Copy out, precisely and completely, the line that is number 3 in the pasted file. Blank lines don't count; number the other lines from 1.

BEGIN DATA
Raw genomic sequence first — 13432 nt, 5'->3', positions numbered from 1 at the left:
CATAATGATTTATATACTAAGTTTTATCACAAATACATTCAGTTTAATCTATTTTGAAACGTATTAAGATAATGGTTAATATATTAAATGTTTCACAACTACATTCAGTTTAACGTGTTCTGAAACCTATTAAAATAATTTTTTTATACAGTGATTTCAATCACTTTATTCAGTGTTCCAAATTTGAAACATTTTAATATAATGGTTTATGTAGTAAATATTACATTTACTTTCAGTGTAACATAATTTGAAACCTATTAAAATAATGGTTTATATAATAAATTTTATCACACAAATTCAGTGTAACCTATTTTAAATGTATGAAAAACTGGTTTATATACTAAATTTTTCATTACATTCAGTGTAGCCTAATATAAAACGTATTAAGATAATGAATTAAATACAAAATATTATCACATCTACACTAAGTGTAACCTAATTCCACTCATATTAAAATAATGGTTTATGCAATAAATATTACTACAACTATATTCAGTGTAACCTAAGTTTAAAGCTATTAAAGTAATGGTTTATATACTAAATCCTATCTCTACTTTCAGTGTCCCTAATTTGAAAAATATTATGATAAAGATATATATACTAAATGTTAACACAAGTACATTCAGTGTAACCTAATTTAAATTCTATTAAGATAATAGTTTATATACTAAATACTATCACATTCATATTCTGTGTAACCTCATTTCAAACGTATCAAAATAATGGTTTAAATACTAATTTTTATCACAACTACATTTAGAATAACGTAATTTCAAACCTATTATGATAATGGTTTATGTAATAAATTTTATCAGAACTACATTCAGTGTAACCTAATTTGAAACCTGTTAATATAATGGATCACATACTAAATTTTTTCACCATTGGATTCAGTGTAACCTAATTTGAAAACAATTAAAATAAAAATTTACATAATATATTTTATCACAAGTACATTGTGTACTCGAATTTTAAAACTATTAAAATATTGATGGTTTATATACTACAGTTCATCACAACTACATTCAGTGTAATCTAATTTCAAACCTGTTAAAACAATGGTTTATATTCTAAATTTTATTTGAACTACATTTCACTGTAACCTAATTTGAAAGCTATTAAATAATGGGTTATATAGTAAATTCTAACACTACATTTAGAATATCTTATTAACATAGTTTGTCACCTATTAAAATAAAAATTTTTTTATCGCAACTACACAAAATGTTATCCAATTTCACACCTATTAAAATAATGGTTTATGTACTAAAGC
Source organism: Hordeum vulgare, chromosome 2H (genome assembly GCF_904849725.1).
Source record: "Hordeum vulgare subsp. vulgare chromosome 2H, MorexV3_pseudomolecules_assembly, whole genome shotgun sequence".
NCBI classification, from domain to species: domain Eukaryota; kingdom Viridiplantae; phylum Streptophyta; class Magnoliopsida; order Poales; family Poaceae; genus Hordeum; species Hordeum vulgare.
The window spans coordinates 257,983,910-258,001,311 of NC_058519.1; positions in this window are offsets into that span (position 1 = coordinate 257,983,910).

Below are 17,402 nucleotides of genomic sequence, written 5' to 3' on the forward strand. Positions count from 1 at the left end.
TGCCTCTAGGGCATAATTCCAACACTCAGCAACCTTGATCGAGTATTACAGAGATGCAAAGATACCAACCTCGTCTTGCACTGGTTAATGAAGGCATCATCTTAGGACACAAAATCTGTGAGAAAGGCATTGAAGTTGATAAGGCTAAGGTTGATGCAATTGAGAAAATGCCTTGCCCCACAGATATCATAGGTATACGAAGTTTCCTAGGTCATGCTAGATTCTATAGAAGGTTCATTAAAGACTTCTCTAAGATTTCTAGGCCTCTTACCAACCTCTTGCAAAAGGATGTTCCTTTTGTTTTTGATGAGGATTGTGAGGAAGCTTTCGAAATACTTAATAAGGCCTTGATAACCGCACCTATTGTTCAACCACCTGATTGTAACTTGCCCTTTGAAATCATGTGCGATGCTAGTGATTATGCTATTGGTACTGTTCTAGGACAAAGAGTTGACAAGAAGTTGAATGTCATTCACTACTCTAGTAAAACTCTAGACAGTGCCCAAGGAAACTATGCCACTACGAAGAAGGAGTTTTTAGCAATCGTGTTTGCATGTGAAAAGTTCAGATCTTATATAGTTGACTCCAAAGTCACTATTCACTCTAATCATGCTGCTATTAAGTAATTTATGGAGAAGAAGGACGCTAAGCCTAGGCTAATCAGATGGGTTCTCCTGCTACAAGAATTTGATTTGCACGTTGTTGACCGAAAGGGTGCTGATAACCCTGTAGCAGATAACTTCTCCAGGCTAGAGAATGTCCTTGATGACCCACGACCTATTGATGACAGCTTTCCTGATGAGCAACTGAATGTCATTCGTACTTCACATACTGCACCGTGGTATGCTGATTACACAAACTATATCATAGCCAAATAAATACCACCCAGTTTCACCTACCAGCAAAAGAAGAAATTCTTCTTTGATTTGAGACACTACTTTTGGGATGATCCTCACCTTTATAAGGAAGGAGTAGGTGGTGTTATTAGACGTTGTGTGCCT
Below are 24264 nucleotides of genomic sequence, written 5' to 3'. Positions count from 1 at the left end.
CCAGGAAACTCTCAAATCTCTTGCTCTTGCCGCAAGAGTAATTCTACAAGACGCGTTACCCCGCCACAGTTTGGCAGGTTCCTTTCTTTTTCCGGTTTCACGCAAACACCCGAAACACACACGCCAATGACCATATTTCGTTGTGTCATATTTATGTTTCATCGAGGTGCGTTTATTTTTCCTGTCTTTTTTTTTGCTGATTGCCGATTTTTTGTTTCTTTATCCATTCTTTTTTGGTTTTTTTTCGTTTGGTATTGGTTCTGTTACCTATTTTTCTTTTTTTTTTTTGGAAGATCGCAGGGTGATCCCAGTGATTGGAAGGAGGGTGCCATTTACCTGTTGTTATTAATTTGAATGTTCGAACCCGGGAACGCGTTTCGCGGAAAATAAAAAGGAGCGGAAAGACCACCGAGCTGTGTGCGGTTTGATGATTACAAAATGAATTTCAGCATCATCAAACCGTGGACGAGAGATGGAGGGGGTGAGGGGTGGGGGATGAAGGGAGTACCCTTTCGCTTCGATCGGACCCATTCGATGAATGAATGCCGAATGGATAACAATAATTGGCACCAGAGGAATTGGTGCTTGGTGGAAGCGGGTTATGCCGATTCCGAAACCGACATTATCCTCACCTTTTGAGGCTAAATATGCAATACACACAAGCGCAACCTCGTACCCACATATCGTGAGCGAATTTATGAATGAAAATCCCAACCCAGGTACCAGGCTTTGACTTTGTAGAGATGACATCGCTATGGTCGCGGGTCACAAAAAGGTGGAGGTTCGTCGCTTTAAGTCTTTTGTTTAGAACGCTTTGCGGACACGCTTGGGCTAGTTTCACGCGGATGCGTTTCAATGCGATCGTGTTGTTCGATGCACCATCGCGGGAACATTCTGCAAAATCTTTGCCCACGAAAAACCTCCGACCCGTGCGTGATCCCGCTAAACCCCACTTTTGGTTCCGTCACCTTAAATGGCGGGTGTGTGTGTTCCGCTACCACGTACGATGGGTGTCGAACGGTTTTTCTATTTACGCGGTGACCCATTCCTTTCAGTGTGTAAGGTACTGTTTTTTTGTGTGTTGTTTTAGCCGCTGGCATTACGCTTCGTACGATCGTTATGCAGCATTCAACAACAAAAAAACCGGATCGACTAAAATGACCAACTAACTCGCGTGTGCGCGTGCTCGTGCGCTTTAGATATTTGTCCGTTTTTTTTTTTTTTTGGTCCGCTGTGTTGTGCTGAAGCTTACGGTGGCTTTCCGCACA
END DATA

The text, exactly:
Source organism: Hordeum vulgare, chromosome 2H (genome assembly GCF_904849725.1).